When Americans Nissim Sean Carmeli and Max Steinberg were killed in the latest Israel-Palestine conflict last Sunday, media reports identified them as “lone soldiers.” The term is common in Israel, identifying men and women in the Israel Defense Forces (IDF) who have left often comfortable lives in places like Fort Lauderdale, London, or Buenos Aires to take up arms in the desert and fight for the State of Israel.
Israeli citizens seem to appreciate this sacrifice. When lone soldier and sharpshooter Max Steinberg was put to rest on Wednesday in Jerusalem, almost 30,000 Israeli mourners attended the service, paying their respects to a man who left his family behind in Woodland Hills, California, United States of America (U.S.).
Approximately 2,000 lone soldiers serve in the IDF from the U.S. Globally, 800 to 1,000 lone soldiers join the IDF each year and, according to the Lone Soldier Center in Memory of Michael Levin, there are about 4,600 foreign lone soldiers currently in active service.
For many, serving in Israel’s military is a way to connect with their roots. Some are recent arrivals to Israel, some are dual citizens, while others speak little to none of the official languages of Israel, Hebrew and Arabic.
Both of the American lone soldiers who died Sunday had a love for Israel which inspired their personal commitment. Max Steinberg’s brother, Jake, said that, upon arrival in Israel, Max felt an immediate connection with the country and “saw that as a place he could live and be successful, and he went for it.”
The other American killed in fighting last weekend, Nissim Sean Carmeli, 21, served in the same brigade as Steinberg, the Golani. He came to Israel from South Padre Island, Texas and is said to have felt a similarly strong connection to the country. The Texan’s funeral, which was in the Israeli port city of Haifa, attracted thousands. A social media post appealed to Israelis to arrive en masse so the lone soldier would be not be alone at his final resting place.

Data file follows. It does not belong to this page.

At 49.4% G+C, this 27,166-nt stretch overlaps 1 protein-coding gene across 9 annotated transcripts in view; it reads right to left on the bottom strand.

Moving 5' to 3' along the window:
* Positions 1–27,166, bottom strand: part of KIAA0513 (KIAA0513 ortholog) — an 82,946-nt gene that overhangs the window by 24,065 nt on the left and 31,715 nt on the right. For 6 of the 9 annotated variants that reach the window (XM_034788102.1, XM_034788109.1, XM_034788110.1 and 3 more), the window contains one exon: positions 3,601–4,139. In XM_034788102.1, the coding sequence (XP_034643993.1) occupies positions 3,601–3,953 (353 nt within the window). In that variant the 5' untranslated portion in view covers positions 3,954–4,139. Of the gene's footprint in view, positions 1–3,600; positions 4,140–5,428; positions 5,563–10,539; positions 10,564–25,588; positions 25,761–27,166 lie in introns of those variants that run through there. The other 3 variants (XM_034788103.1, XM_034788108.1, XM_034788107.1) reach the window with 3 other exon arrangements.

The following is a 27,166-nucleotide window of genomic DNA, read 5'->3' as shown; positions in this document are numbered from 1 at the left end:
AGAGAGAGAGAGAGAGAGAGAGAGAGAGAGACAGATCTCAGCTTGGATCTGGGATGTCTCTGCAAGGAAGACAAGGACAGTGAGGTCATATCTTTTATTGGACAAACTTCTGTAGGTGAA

Military enlistment is compulsory in Israel and is felt as a rite of passage in the country’s contemporary culture. Lone soldiers, however, are set aside as something special. The Jewish Journal writes that lone soldiers are “a kind of star in Israel.” Young members of the global Jewish diaspora volunteer for such military service and it is well-known that such lone soldiers redirect their own paths in life to do so. Upon arrival from their home countries, enlistees encounter a hero’s welcome. Fellow soldiers inevitably adopt them as surrogate family members and a lifetime of invitations to Shabbat dinners are guaranteed.
Mike Fishbein, a Los Angeles native, served two years with IDF. After a year studying and volunteering in Israel, he said his desire to do more was deepened. He believes in Israel’s reason for existence “ … so I thought I can’t just go back home to Los Angeles.”
After his enlistment, Fishbein spent a month learning Hebrew alongside other lone soldiers from South Africa, Panama, and Australia. His fellow troops did not understand why he would leave the palm trees and beaches seen in movies for 40-mile overnight marches through the desert. But after a while “they would respect you,” he said, and understand that he was there to protect the same things they were.
For American Adam Harmon, a number of trips to Israel convinced him that he belonged in Israel “and it belonged to me,” he said. He joined the IDF after graduating from college in New Hampshire. This was when Israel was fighting against a quickly growing Hezbollah, a Lebanese Shi’a Islamist militant group. He later wrote about his experiences in the book Lonely Soldier: The Memoir of an American in the Israeli Army.
For David Joel, who grew up in the Atlanta area, the bottom line is that “I’m part of the Jewish people.” During a visit in 2000 to Jerusalem, Joel narrowly missed being killed by a terrorist attack and this inspired him to become more involved. “At the end of the day,” he said, “it’s our nation.”
The image associated with this article is of Milford, Connecticut native Rafe Kaplan and his family. Kaplan served in the IDF from 2012 to 2014.
By Gregory Baskin